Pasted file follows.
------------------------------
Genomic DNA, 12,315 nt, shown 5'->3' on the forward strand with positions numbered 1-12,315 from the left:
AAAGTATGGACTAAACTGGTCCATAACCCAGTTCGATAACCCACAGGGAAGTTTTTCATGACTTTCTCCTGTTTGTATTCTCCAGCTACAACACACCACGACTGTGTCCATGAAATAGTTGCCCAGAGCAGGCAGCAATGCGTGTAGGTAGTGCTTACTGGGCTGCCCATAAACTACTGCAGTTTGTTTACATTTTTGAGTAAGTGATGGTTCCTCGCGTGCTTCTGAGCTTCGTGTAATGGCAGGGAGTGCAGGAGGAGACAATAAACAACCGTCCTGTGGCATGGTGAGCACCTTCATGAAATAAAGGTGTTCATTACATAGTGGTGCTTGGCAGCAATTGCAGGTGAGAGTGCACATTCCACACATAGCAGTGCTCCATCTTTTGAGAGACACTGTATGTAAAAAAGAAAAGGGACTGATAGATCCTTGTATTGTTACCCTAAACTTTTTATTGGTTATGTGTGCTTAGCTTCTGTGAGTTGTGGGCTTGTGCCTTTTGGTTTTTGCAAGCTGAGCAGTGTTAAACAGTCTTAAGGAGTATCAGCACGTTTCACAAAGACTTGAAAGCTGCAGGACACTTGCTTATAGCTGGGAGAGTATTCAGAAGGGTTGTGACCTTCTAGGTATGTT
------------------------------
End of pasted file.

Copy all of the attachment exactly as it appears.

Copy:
Genomic DNA, 12,315 nt, shown 5'->3' on the forward strand with positions numbered 1-12,315 from the left:
AAAGTATGGACTAAACTGGTCCATAACCCAGTTCGATAACCCACAGGGAAGTTTTTCATGACTTTCTCCTGTTTGTATTCTCCAGCTACAACACACCACGACTGTGTCCATGAAATAGTTGCCCAGAGCAGGCAGCAATGCGTGTAGGTAGTGCTTACTGGGCTGCCCATAAACTACTGCAGTTTGTTTACATTTTTGAGTAAGTGATGGTTCCTCGCGTGCTTCTGAGCTTCGTGTAATGGCAGGGAGTGCAGGAGGAGACAATAAACAACCGTCCTGTGGCATGGTGAGCACCTTCATGAAATAAAGGTGTTCATTACATAGTGGTGCTTGGCAGCAATTGCAGGTGAGAGTGCACATTCCACACATAGCAGTGCTCCATCTTTTGAGAGACACTGTATGTAAAAAAGAAAAGGGACTGATAGATCCTTGTATTGTTACCCTAAACTTTTTATTGGTTATGTGTGCTTAGCTTCTGTGAGTTGTGGGCTTGTGCCTTTTGGTTTTTGCAAGCTGAGCAGTGTTAAACAGTCTTAAGGAGTATCAGCACGTTTCACAAAGACTTGAAAGCTGCAGGACACTTGCTTATAGCTGGGAGAGTATTCAGAAGGGTTGTGACCTTCTAGGTATGTT